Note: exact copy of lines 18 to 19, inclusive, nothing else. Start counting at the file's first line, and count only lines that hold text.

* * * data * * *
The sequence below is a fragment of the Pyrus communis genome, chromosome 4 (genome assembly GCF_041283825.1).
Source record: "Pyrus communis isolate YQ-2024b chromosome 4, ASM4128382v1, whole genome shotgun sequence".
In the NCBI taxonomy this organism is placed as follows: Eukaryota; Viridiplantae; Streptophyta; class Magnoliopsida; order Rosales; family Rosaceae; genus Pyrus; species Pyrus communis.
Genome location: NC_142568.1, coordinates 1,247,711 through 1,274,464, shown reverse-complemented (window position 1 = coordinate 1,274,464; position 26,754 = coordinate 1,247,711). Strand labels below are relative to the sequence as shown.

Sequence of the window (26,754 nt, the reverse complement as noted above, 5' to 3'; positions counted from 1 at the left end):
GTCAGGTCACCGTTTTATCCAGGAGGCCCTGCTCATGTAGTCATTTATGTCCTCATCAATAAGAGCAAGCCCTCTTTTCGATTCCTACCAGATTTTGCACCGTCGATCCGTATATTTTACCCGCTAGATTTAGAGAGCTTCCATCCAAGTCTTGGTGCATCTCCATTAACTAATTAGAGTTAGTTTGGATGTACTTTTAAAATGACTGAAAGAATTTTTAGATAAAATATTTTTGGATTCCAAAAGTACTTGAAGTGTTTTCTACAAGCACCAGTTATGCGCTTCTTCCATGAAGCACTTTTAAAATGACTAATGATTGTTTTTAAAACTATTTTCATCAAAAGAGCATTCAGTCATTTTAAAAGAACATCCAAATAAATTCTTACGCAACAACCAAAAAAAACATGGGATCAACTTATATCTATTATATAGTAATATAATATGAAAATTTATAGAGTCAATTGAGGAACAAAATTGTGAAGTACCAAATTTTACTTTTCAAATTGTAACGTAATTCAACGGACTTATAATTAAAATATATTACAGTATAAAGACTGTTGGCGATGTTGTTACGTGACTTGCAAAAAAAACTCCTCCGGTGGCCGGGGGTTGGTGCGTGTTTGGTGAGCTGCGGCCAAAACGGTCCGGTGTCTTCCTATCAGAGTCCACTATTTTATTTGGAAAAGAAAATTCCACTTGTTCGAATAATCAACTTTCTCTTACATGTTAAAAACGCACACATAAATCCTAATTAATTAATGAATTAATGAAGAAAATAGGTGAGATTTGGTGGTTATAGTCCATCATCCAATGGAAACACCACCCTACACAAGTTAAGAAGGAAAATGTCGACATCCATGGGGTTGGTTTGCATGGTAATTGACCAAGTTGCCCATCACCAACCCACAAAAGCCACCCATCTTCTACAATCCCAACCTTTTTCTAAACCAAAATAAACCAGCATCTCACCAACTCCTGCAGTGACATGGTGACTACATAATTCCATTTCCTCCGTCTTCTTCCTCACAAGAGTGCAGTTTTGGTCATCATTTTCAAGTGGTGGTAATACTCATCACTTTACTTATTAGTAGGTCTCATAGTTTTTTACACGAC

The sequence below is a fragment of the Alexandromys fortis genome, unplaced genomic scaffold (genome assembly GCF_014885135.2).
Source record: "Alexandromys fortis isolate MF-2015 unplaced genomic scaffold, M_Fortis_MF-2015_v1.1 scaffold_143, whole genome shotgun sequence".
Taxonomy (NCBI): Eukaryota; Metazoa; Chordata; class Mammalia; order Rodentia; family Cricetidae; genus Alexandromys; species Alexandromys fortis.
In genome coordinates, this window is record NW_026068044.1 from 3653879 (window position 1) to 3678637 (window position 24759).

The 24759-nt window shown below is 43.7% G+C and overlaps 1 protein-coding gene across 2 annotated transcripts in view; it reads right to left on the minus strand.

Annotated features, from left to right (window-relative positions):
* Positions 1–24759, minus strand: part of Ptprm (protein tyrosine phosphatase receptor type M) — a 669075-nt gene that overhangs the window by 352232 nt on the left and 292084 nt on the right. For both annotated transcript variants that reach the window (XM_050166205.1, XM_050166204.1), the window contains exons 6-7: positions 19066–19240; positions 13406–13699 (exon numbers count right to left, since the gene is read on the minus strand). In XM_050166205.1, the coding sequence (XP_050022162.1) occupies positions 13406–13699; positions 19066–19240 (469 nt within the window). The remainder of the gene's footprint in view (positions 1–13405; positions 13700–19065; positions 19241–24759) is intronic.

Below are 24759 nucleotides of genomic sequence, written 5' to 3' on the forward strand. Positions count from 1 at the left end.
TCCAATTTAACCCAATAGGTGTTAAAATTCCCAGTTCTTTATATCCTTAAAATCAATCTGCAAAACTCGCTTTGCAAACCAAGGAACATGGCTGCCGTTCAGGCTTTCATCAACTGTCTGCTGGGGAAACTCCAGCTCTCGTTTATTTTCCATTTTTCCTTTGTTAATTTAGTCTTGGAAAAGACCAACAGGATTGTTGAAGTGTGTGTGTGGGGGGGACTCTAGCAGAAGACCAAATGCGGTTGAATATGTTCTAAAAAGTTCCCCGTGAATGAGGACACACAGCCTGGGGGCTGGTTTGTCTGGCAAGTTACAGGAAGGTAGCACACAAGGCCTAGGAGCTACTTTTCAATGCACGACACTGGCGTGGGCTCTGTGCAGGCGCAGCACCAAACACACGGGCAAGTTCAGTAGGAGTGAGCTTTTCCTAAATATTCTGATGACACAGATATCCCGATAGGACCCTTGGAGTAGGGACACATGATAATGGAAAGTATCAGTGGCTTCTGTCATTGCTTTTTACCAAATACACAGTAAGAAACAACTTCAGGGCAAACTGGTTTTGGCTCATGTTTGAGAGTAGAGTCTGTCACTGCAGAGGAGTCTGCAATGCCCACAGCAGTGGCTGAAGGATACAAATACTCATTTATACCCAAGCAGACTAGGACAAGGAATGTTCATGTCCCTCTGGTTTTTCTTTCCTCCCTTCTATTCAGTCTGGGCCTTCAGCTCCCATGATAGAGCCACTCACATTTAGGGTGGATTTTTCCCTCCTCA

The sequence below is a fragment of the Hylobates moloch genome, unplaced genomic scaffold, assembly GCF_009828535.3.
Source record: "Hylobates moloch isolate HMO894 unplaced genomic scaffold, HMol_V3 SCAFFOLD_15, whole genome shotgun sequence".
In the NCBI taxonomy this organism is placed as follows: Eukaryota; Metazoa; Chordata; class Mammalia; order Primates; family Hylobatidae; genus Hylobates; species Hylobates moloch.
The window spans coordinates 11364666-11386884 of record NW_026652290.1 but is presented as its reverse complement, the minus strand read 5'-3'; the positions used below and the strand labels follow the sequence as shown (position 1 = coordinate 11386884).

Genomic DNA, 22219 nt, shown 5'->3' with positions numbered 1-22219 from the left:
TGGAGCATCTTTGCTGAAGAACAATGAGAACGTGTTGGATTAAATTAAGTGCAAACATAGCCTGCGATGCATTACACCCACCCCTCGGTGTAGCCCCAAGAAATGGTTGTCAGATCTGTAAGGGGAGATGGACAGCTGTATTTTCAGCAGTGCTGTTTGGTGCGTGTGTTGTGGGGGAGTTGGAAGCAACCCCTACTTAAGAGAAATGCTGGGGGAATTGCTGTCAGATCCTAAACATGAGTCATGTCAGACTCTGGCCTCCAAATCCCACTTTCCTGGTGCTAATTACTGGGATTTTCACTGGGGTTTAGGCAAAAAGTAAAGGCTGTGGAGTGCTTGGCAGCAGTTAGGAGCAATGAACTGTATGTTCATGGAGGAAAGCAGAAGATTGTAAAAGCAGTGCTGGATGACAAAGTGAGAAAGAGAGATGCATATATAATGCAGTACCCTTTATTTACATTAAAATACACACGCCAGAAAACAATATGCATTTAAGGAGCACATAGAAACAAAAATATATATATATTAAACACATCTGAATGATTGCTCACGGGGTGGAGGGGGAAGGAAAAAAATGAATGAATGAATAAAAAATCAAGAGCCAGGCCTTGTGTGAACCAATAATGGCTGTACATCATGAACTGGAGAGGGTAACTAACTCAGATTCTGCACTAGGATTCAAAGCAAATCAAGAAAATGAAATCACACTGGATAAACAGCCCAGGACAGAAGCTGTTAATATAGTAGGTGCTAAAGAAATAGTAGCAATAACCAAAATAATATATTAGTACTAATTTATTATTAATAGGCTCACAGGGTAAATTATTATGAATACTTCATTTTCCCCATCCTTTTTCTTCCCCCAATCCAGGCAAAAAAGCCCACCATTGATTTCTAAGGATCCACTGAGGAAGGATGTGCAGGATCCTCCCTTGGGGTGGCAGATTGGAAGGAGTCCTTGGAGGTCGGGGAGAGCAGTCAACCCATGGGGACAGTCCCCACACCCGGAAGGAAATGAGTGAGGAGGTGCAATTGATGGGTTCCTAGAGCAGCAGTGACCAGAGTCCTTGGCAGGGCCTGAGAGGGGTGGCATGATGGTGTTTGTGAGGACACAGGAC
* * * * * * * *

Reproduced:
In the NCBI taxonomy this organism is placed as follows: Eukaryota; Metazoa; Chordata; class Mammalia; order Primates; family Hylobatidae; genus Hylobates; species Hylobates moloch.
The window spans coordinates 11364666-11386884 of record NW_026652290.1 but is presented as its reverse complement, the minus strand read 5'-3'; the positions used below and the strand labels follow the sequence as shown (position 1 = coordinate 11386884).